Willie James Wells, who gained the baseball nickname “The Devil,” was a baseball player who played shortstop during his baseball career playing for a record eleven Negro Baseball League teams in the United States as well as in Mexico and Cuba. Wells was born on August 10, 1906 in Austin, Texas to Lonnie Wells and Cisco White. As Wells was growing up, he visited Austin’s Dobbs Field where many African American baseball teams played. Wells attended Anderson High School in Austin, Texas where he played baseball. James Raleigh Biz Makey, a Negro League Baseball player who was playing for the San Antonio Black Aces at the time took a Wells under his wing. Makey would allow Wells to attend the team games for free and sit on the bench with the team.
After graduating from high school in 1924, Wells briefly attended Samuel Huston College (now Huston-Tillotson University) but dropped out after the St. Louis Stars in St. Louis, Missouri, offered him a contract to play for the team for $300 per mouth. In 1924, Well debut for the St. Louis Stars and played with the team until 1931. During his time with the Stars, he hit 27 home runs in 88 league games which was a single season record. He also won the Best Player in the Negro League titles in 1928, 1930, and 1931.
Wells eventually played for other Negro Baseball League teams during his career including Chicago American Giants (1929, 1933-1935), Detroit Wolves (1932), Kansas City Monarchs (1933), Homestand Grays (1937), Newark Eagles (1936, 1938-39, 1942, 1945), Birmingham Black Barons (1941), New York Black Yankees (1945-46), Baltimore Elite Giants (1946), Indianapolis Clowns (1947), and Memphis Red Sox (1948). Wells also played in the Mexican League including Veracruz (1940-41, 1944), Tampico (1943), and Mexico City (1944). Wells was a 10-time Negro Baseball League All-Star (1933, 1934, 1935, 1937, 1938, 1939, 1939, 1942, 1942, and 1945. He was also a 2-time Cuban League MVP Award winner in 1929/1930 and 1939/40 for the Petroleros de Cienfuegos (Cienfuegos Oilers) and Almendares. Wells managed the Newark Eagles (1942 and 1945) and Indianapolis Clowns (1947).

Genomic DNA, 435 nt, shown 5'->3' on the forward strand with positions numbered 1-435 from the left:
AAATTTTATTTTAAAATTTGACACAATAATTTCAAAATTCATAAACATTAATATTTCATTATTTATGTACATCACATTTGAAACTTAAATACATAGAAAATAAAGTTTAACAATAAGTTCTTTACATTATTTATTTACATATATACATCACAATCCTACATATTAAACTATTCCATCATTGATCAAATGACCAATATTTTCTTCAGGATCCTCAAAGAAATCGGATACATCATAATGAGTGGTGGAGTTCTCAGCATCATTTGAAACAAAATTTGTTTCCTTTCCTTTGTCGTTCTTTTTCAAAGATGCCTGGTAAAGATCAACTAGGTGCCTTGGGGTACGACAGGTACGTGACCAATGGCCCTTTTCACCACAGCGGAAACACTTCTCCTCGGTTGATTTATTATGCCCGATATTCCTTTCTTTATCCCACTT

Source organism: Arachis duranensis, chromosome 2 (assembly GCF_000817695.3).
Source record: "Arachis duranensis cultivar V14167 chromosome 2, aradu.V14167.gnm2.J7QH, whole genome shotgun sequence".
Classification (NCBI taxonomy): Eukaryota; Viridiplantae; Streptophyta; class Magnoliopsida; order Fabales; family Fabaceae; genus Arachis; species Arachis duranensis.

Willie James Wells retired from baseball in 1948. After retiring, he worked at a New York deli briefly before returning to Austin, Texas to take care of his sick mother. Wells died on January 22, 1989 from congestive heart failure in Austin, Texas at the age of 82. Wells was buried in Evergreen Cemetery in Austin, Texas but was re-interred in the Texas State Cemetery in Austin, Texas.
In 1997, he was inducted into the Baseball Hall of Fame. He was also introduced into the Mexican Professional Baseball Hall of Fame and the Cuban Baseball Hall of Fame. Wells was married to Lorene Sampson and the couple had two children together. Wells daughter Stella Lee Wells, started a foundation in memory of him named the Stella and Willie Well Scholarship Foundation.